Campanula rotundifolia is most commonly referred to as the Scottish bluebell or harebell.
These flowers are a favourite with many people and deservedly so. Their delicate papery flowers nod happily in a breeze. They are often found in large clumps, adding a lovely splash of light blue to a meadow or woodland.
As they flower from July to September, they are out long after many of our wildflowers so really make an impact. They also provide a late source of nectar for bees.
But it’s not just the wildlife and people that enjoy harebells. Fairy folk and witches are strongly associated with these flowers in folklore. A patch of harebells is a favourite home for fairies and if one is to walk through such a clump, the fairies cast spells on the perpetrator, giving this flower the names of Dead Man’s Bells and Fairies’ thimbles.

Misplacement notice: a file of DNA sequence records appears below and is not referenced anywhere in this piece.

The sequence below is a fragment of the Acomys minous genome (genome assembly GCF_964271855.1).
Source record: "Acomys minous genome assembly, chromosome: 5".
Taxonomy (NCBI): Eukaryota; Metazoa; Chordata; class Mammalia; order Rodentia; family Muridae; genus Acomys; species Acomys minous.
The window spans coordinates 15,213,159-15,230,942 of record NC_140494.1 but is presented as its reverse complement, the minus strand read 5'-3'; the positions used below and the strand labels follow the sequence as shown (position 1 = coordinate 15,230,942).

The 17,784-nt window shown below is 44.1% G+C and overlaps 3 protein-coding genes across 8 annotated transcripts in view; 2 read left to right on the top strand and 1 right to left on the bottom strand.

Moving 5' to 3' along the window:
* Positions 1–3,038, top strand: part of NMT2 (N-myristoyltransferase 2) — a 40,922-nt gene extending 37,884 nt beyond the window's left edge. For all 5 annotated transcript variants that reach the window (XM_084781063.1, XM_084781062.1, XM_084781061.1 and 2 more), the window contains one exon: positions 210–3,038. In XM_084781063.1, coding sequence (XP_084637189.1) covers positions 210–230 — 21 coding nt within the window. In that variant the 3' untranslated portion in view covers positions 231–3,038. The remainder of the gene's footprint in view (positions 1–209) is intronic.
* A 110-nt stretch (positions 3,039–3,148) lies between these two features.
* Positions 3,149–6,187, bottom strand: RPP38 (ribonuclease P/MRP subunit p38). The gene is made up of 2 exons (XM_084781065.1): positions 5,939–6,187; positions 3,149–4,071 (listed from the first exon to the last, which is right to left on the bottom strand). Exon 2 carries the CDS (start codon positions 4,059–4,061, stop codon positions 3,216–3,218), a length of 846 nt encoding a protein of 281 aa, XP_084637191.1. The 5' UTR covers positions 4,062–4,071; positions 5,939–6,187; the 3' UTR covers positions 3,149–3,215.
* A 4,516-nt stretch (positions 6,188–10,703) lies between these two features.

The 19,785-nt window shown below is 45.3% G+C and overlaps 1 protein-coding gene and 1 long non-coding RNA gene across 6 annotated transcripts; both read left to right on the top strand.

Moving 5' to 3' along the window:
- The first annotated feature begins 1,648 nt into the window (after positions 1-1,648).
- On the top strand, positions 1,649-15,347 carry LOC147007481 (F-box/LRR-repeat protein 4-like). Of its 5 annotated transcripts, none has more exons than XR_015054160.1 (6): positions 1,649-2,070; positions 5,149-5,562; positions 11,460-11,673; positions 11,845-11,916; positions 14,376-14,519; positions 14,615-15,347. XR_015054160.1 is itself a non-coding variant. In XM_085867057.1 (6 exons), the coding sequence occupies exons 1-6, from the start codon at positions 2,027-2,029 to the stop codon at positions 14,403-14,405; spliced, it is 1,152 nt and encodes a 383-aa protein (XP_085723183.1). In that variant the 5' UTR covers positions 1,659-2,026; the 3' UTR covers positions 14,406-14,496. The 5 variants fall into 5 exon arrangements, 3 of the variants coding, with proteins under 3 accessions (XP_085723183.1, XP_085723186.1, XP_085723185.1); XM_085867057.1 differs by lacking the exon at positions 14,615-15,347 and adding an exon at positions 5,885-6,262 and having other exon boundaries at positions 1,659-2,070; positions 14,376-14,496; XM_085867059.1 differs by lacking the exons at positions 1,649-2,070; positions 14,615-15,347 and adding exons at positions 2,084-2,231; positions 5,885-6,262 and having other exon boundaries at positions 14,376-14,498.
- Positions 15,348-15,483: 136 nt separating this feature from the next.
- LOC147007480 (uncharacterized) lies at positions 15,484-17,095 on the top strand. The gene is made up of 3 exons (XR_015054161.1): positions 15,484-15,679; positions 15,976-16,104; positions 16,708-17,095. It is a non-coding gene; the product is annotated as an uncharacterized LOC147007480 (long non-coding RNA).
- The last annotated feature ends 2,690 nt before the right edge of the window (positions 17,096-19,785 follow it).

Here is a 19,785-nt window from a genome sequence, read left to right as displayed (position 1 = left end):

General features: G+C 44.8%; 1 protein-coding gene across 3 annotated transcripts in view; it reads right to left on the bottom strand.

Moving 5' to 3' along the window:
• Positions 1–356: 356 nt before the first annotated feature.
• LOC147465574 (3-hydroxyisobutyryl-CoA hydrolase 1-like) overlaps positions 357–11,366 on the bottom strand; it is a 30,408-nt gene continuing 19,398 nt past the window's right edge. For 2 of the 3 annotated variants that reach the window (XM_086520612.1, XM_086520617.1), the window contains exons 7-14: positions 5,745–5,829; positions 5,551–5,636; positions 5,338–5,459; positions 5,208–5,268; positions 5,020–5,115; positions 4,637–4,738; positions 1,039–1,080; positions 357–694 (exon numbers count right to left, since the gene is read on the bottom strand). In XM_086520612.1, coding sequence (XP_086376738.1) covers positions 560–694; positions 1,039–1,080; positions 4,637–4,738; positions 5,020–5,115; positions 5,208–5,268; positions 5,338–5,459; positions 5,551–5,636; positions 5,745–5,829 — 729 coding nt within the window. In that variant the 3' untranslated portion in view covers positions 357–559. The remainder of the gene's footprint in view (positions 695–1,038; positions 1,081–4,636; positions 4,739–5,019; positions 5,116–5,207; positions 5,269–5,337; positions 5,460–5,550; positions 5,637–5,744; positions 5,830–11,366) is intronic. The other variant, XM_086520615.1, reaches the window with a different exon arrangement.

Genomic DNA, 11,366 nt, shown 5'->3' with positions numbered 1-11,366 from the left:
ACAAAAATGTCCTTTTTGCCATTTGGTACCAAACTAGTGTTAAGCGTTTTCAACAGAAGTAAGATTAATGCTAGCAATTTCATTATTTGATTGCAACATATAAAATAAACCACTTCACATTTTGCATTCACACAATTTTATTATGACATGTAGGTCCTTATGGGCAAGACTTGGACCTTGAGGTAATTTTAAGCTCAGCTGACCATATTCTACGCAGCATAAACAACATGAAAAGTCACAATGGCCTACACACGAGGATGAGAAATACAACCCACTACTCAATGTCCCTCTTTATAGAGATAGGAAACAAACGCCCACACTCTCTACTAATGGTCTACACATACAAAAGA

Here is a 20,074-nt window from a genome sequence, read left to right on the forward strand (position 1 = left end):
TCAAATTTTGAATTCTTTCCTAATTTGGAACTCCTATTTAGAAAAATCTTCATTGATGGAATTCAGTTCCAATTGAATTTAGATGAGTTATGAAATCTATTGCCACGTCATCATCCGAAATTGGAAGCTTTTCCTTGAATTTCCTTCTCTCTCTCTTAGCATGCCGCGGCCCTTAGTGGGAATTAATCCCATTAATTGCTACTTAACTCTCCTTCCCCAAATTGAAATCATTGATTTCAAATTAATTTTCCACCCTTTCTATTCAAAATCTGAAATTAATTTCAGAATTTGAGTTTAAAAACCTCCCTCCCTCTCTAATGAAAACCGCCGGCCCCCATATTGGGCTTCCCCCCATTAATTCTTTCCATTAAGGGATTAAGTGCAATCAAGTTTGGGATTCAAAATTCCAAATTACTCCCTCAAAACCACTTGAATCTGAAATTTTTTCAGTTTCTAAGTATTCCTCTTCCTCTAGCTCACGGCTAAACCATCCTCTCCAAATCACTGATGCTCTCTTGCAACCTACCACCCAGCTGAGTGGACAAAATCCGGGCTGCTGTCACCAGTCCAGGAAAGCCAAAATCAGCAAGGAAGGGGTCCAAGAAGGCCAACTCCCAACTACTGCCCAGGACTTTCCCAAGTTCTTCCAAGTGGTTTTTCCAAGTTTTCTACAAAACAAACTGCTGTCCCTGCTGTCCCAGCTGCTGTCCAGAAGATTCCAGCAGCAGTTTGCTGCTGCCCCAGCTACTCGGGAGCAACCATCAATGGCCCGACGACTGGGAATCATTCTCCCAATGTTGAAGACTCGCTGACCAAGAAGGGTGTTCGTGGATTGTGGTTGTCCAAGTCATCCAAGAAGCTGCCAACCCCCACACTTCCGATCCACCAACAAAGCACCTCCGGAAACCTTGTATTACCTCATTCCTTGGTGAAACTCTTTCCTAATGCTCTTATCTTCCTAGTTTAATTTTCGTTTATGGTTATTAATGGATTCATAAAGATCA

It was a strong belief that witches could turn in to hares to avoid detection. Many believed this flower was used in the spell to transform them. Others thought the juice of a crushed flower was used in the spell to make them fly.
Bye for now,
Rhian (Seasonal Ranger)